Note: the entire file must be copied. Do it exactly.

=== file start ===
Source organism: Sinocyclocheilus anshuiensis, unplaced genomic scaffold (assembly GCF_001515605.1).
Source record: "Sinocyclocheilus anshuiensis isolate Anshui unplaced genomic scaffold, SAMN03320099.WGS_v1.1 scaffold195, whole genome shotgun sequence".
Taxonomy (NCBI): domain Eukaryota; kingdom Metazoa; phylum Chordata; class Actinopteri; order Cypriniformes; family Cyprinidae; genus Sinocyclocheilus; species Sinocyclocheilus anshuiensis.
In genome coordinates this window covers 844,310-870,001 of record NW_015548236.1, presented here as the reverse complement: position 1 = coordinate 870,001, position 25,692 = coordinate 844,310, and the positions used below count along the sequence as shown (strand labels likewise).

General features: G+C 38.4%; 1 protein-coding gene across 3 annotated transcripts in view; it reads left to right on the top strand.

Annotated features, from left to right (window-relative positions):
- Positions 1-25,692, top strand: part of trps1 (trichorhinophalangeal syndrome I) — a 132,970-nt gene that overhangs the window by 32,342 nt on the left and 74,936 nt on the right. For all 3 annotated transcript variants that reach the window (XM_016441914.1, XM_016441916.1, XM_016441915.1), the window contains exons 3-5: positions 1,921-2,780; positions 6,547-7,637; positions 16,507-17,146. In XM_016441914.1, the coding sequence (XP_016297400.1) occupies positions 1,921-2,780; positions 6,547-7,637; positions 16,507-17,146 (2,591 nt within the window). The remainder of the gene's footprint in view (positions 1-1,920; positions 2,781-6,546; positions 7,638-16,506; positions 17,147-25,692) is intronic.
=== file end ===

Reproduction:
Source organism: Sinocyclocheilus anshuiensis, unplaced genomic scaffold (assembly GCF_001515605.1).
Source record: "Sinocyclocheilus anshuiensis isolate Anshui unplaced genomic scaffold, SAMN03320099.WGS_v1.1 scaffold195, whole genome shotgun sequence".
Taxonomy (NCBI): domain Eukaryota; kingdom Metazoa; phylum Chordata; class Actinopteri; order Cypriniformes; family Cyprinidae; genus Sinocyclocheilus; species Sinocyclocheilus anshuiensis.
In genome coordinates this window covers 844,310-870,001 of record NW_015548236.1, presented here as the reverse complement: position 1 = coordinate 870,001, position 25,692 = coordinate 844,310, and the positions used below count along the sequence as shown (strand labels likewise).

General features: G+C 38.4%; 1 protein-coding gene across 3 annotated transcripts in view; it reads left to right on the top strand.

Annotated features, from left to right (window-relative positions):
- Positions 1-25,692, top strand: part of trps1 (trichorhinophalangeal syndrome I) — a 132,970-nt gene that overhangs the window by 32,342 nt on the left and 74,936 nt on the right. For all 3 annotated transcript variants that reach the window (XM_016441914.1, XM_016441916.1, XM_016441915.1), the window contains exons 3-5: positions 1,921-2,780; positions 6,547-7,637; positions 16,507-17,146. In XM_016441914.1, the coding sequence (XP_016297400.1) occupies positions 1,921-2,780; positions 6,547-7,637; positions 16,507-17,146 (2,591 nt within the window). The remainder of the gene's footprint in view (positions 1-1,920; positions 2,781-6,546; positions 7,638-16,506; positions 17,147-25,692) is intronic.